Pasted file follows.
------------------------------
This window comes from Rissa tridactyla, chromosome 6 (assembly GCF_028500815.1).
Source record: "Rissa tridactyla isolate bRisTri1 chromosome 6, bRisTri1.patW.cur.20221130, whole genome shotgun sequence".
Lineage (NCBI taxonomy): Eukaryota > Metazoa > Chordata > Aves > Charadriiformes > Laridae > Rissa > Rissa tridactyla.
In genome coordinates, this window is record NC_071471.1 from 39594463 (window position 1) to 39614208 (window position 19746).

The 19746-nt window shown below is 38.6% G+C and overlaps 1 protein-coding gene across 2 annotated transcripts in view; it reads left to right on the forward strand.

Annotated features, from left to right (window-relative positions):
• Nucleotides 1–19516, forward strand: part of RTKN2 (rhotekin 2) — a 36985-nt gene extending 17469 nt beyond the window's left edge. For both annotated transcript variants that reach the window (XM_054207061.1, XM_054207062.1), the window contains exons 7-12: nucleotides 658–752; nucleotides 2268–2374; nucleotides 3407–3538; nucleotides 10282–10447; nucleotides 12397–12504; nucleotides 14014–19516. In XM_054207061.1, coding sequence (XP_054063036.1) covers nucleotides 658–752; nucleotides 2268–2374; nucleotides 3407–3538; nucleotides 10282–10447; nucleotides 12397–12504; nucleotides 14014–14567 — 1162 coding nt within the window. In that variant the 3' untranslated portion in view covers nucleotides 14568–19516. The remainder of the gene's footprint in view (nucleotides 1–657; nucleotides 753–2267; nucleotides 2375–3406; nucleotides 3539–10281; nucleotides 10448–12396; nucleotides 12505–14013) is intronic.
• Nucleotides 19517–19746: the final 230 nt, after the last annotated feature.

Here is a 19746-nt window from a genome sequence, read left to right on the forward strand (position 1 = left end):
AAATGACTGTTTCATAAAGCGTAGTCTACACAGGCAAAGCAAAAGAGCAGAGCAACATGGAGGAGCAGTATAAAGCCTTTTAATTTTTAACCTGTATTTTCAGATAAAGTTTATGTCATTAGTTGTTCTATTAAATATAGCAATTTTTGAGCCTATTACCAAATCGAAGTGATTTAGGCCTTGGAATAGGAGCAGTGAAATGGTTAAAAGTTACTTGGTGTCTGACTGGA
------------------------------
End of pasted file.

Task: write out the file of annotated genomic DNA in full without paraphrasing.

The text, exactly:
This window comes from Rissa tridactyla, chromosome 6 (assembly GCF_028500815.1).
Source record: "Rissa tridactyla isolate bRisTri1 chromosome 6, bRisTri1.patW.cur.20221130, whole genome shotgun sequence".
Lineage (NCBI taxonomy): Eukaryota > Metazoa > Chordata > Aves > Charadriiformes > Laridae > Rissa > Rissa tridactyla.
In genome coordinates, this window is record NC_071471.1 from 39594463 (window position 1) to 39614208 (window position 19746).

The 19746-nt window shown below is 38.6% G+C and overlaps 1 protein-coding gene across 2 annotated transcripts in view; it reads left to right on the forward strand.

Annotated features, from left to right (window-relative positions):
• Nucleotides 1–19516, forward strand: part of RTKN2 (rhotekin 2) — a 36985-nt gene extending 17469 nt beyond the window's left edge. For both annotated transcript variants that reach the window (XM_054207061.1, XM_054207062.1), the window contains exons 7-12: nucleotides 658–752; nucleotides 2268–2374; nucleotides 3407–3538; nucleotides 10282–10447; nucleotides 12397–12504; nucleotides 14014–19516. In XM_054207061.1, coding sequence (XP_054063036.1) covers nucleotides 658–752; nucleotides 2268–2374; nucleotides 3407–3538; nucleotides 10282–10447; nucleotides 12397–12504; nucleotides 14014–14567 — 1162 coding nt within the window. In that variant the 3' untranslated portion in view covers nucleotides 14568–19516. The remainder of the gene's footprint in view (nucleotides 1–657; nucleotides 753–2267; nucleotides 2375–3406; nucleotides 3539–10281; nucleotides 10448–12396; nucleotides 12505–14013) is intronic.
• Nucleotides 19517–19746: the final 230 nt, after the last annotated feature.

Here is a 19746-nt window from a genome sequence, read left to right on the forward strand (position 1 = left end):
AAATGACTGTTTCATAAAGCGTAGTCTACACAGGCAAAGCAAAAGAGCAGAGCAACATGGAGGAGCAGTATAAAGCCTTTTAATTTTTAACCTGTATTTTCAGATAAAGTTTATGTCATTAGTTGTTCTATTAAATATAGCAATTTTTGAGCCTATTACCAAATCGAAGTGATTTAGGCCTTGGAATAGGAGCAGTGAAATGGTTAAAAGTTACTTGGTGTCTGACTGGA